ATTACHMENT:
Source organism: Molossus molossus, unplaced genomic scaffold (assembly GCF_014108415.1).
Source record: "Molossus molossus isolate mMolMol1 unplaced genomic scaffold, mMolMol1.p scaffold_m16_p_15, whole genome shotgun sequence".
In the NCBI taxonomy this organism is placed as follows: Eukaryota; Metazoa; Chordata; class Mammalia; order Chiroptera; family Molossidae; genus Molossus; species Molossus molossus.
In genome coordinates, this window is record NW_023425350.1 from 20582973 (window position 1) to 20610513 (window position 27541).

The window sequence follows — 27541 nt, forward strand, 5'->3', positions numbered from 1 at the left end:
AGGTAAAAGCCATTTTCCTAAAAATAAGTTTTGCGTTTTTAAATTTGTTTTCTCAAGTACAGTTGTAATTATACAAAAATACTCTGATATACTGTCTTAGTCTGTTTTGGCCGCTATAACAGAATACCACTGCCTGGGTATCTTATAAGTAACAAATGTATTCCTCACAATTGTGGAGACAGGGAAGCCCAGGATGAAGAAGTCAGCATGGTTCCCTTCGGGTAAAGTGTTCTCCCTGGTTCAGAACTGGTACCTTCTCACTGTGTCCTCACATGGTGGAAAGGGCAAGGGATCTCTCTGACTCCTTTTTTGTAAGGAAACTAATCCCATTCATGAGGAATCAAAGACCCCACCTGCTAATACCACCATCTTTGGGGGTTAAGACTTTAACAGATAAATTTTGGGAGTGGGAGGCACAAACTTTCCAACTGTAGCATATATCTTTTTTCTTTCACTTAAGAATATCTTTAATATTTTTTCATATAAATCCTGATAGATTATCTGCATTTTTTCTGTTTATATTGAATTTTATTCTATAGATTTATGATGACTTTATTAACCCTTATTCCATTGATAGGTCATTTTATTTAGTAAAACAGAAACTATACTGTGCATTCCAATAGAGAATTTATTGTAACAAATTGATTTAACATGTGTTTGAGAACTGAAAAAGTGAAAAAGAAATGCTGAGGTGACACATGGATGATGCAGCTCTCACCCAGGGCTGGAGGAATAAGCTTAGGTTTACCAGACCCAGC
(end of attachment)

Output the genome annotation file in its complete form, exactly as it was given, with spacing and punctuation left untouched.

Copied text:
Source organism: Molossus molossus, unplaced genomic scaffold (assembly GCF_014108415.1).
Source record: "Molossus molossus isolate mMolMol1 unplaced genomic scaffold, mMolMol1.p scaffold_m16_p_15, whole genome shotgun sequence".
In the NCBI taxonomy this organism is placed as follows: Eukaryota; Metazoa; Chordata; class Mammalia; order Chiroptera; family Molossidae; genus Molossus; species Molossus molossus.
In genome coordinates, this window is record NW_023425350.1 from 20582973 (window position 1) to 20610513 (window position 27541).

The window sequence follows — 27541 nt, forward strand, 5'->3', positions numbered from 1 at the left end:
AGGTAAAAGCCATTTTCCTAAAAATAAGTTTTGCGTTTTTAAATTTGTTTTCTCAAGTACAGTTGTAATTATACAAAAATACTCTGATATACTGTCTTAGTCTGTTTTGGCCGCTATAACAGAATACCACTGCCTGGGTATCTTATAAGTAACAAATGTATTCCTCACAATTGTGGAGACAGGGAAGCCCAGGATGAAGAAGTCAGCATGGTTCCCTTCGGGTAAAGTGTTCTCCCTGGTTCAGAACTGGTACCTTCTCACTGTGTCCTCACATGGTGGAAAGGGCAAGGGATCTCTCTGACTCCTTTTTTGTAAGGAAACTAATCCCATTCATGAGGAATCAAAGACCCCACCTGCTAATACCACCATCTTTGGGGGTTAAGACTTTAACAGATAAATTTTGGGAGTGGGAGGCACAAACTTTCCAACTGTAGCATATATCTTTTTTCTTTCACTTAAGAATATCTTTAATATTTTTTCATATAAATCCTGATAGATTATCTGCATTTTTTCTGTTTATATTGAATTTTATTCTATAGATTTATGATGACTTTATTAACCCTTATTCCATTGATAGGTCATTTTATTTAGTAAAACAGAAACTATACTGTGCATTCCAATAGAGAATTTATTGTAACAAATTGATTTAACATGTGTTTGAGAACTGAAAAAGTGAAAAAGAAATGCTGAGGTGACACATGGATGATGCAGCTCTCACCCAGGGCTGGAGGAATAAGCTTAGGTTTACCAGACCCAGC